Now, there is a counterargument, that by calling them ‘Western numerals’ I am denying them their history, obscuring the fact that they derived from Indian and Arabic notations, which I certainly do not wish to do!  But I think that Boyer has a point – why stop at ‘Hindu’, since the Hindu place-value numerals derive from a non-positional system used in Brahmi inscriptions in India as early as the 4th century BCE, which in turn probably derive from Egyptian hieratic writing going back as early as the 26th century BCE!  And if we decide that the history is wrong, do we change the name?

Basically I am dissatisfied in general with the notion that we should name extant phenomena after their place of origin; it causes so many problems, including ambiguous nomenclature, that I decided to give up the practice entirely.  Hence ‘Western numerals’.

Works Cited

Boyer, Carl. 1944. Fundamental steps in the development of numeration. Isis 35(2): 353-368.

Why numerals?

Over the past few weeks in my new job, I have had many opportunities to introduce myself or be introduced as an expert in the ‘anthropology of mathematics’, which is probably the simplest and most accurate way to describe my work (although I also have strong research interests in other areas, such as writing systems and cross-cultural theory).  The comments I receive on this are mostly of two sorts:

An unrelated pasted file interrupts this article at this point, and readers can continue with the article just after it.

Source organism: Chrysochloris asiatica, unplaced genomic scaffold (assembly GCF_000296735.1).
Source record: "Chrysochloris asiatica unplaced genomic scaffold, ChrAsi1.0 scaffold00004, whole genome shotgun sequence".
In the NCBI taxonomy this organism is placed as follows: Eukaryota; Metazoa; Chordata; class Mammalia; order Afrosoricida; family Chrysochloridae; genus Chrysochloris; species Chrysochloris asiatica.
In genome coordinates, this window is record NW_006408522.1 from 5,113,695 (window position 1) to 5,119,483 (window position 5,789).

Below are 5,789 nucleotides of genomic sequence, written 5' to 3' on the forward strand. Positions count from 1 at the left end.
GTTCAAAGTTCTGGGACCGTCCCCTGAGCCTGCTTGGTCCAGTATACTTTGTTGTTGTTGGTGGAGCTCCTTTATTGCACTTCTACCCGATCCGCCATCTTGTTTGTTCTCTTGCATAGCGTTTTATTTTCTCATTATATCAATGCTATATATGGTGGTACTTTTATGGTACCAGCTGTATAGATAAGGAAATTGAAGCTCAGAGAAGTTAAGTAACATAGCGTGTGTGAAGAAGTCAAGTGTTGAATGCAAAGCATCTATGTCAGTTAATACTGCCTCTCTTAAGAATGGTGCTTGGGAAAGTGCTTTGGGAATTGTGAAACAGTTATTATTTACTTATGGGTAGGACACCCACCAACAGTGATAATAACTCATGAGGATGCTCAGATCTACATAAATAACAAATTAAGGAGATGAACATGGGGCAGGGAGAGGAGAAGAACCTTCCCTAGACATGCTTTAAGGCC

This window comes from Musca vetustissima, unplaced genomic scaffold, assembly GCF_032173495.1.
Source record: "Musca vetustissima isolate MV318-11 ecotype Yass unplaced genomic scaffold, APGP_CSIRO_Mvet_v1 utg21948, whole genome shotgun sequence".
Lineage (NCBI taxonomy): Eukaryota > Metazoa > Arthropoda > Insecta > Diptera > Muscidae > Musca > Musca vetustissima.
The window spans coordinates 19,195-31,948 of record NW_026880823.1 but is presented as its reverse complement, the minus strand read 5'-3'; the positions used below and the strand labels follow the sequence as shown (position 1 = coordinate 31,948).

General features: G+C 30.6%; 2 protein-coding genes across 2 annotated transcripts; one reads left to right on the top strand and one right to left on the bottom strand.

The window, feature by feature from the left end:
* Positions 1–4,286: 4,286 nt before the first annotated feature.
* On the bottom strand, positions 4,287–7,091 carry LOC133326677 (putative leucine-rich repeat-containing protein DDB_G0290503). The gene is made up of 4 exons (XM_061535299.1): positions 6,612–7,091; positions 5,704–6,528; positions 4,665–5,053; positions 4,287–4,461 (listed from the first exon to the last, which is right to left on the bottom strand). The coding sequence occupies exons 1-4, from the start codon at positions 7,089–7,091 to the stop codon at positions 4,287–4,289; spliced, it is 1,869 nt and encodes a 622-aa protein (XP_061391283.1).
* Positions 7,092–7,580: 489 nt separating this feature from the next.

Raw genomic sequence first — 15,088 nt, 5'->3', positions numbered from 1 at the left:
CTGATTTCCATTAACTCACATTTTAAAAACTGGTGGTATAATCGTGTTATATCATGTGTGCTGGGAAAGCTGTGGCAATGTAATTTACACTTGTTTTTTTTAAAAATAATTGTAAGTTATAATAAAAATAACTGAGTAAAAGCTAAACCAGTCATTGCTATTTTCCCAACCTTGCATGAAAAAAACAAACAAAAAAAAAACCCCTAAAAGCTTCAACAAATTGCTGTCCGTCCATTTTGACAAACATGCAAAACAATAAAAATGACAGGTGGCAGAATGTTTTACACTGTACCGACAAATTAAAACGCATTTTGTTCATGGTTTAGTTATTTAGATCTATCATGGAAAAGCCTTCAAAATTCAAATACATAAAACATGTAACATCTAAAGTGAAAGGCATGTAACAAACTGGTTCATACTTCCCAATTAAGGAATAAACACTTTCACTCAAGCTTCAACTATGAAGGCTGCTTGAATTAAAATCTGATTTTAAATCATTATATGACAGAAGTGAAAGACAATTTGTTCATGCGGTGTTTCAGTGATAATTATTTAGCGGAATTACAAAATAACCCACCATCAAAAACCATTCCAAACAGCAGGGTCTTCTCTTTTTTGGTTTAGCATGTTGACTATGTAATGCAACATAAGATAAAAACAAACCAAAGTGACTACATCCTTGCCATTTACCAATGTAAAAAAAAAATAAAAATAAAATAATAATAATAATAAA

(a) Oh, how interesting! I had never imagined there was such a thing!

(b) Oh, how interesting! Are there many people working in that field?

Both of these are perfectly understandable responses, because there aren’t really very many of us out there; perhaps a dozen working anthropologists who publish regularly on numerals, and a couple dozen more linguists.   There are many more anthropologists and linguists who at some point have written something on the subject, but aren’t specialists in the field.   But in comparison to, say, psychologists working on mathematical cognition, or to historians of mathematics, there aren’t too many of us.  And honestly, I’m okay with that, because it means that there are plenty of great questions that are completely untouched.

The question of why one would study the anthropology of mathematics is actually more interesting, from my perspective, and usually it doesn’t take much to get me onto that subject, particularly with people who answer (a).  For me, the fantastic thing about the subject is that it is so often taken for granted that there is one thing called ‘number’, or one thing called ‘mathematics’, and that there should be limited cross-cultural difference in the domain.   But at the same time, anthropologists generally work in domains where there is a lot of variability and assume that there are few or no constraints on human behavior, but in numeral systems there are all sorts of constraints, some evolutionary, some functional, and some social.  So teasing out the differences and similarities, without assuming in advance that the phenomenon is highly regular or highly variable, is fascinating stuff.   In other words, the fact that I am a comparativist (rather than a cultural particularist) and the fact that I study mathematics are closely linked.